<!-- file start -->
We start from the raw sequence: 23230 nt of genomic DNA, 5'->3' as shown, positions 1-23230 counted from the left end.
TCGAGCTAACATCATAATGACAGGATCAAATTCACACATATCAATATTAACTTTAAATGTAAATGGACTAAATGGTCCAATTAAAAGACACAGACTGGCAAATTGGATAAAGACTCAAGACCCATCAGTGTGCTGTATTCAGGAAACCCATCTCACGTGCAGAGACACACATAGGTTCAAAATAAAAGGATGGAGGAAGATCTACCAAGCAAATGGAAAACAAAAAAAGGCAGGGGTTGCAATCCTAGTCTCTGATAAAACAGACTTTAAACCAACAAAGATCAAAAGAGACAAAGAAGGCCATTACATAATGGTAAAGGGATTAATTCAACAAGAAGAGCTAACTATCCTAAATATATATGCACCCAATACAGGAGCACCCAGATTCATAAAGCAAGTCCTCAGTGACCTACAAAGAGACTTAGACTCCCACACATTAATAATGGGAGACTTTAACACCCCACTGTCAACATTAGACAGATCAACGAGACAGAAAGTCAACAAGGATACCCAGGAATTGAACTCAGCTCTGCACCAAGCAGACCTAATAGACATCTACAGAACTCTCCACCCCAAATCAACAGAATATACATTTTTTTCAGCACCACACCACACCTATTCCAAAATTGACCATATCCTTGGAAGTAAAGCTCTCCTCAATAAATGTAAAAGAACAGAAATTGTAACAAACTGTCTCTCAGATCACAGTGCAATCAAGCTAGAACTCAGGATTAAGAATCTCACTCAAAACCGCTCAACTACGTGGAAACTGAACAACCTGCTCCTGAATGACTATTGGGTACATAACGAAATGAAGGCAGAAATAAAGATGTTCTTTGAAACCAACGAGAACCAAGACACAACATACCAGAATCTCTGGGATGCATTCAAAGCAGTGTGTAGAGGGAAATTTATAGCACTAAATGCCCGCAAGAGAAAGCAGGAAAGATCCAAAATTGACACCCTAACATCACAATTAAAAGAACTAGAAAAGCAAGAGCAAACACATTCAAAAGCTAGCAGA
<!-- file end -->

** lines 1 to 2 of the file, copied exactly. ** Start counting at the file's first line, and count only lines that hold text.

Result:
We start from the raw sequence: 23230 nt of genomic DNA, 5'->3' as shown, positions 1-23230 counted from the left end.
TCGAGCTAACATCATAATGACAGGATCAAATTCACACATATCAATATTAACTTTAAATGTAAATGGACTAAATGGTCCAATTAAAAGACACAGACTGGCAAATTGGATAAAGACTCAAGACCCATCAGTGTGCTGTATTCAGGAAACCCATCTCACGTGCAGAGACACACATAGGTTCAAAATAAAAGGATGGAGGAAGATCTACCAAGCAAATGGAAAACAAAAAAAGGCAGGGGTTGCAATCCTAGTCTCTGATAAAACAGACTTTAAACCAACAAAGATCAAAAGAGACAAAGAAGGCCATTACATAATGGTAAAGGGATTAATTCAACAAGAAGAGCTAACTATCCTAAATATATATGCACCCAATACAGGAGCACCCAGATTCATAAAGCAAGTCCTCAGTGACCTACAAAGAGACTTAGACTCCCACACATTAATAATGGGAGACTTTAACACCCCACTGTCAACATTAGACAGATCAACGAGACAGAAAGTCAACAAGGATACCCAGGAATTGAACTCAGCTCTGCACCAAGCAGACCTAATAGACATCTACAGAACTCTCCACCCCAAATCAACAGAATATACATTTTTTTCAGCACCACACCACACCTATTCCAAAATTGACCATATCCTTGGAAGTAAAGCTCTCCTCAATAAATGTAAAAGAACAGAAATTGTAACAAACTGTCTCTCAGATCACAGTGCAATCAAGCTAGAACTCAGGATTAAGAATCTCACTCAAAACCGCTCAACTACGTGGAAACTGAACAACCTGCTCCTGAATGACTATTGGGTACATAACGAAATGAAGGCAGAAATAAAGATGTTCTTTGAAACCAACGAGAACCAAGACACAACATACCAGAATCTCTGGGATGCATTCAAAGCAGTGTGTAGAGGGAAATTTATAGCACTAAATGCCCGCAAGAGAAAGCAGGAAAGATCCAAAATTGACACCCTAACATCACAATTAAAAGAACTAGAAAAGCAAGAGCAAACACATTCAAAAGCTAGCAGA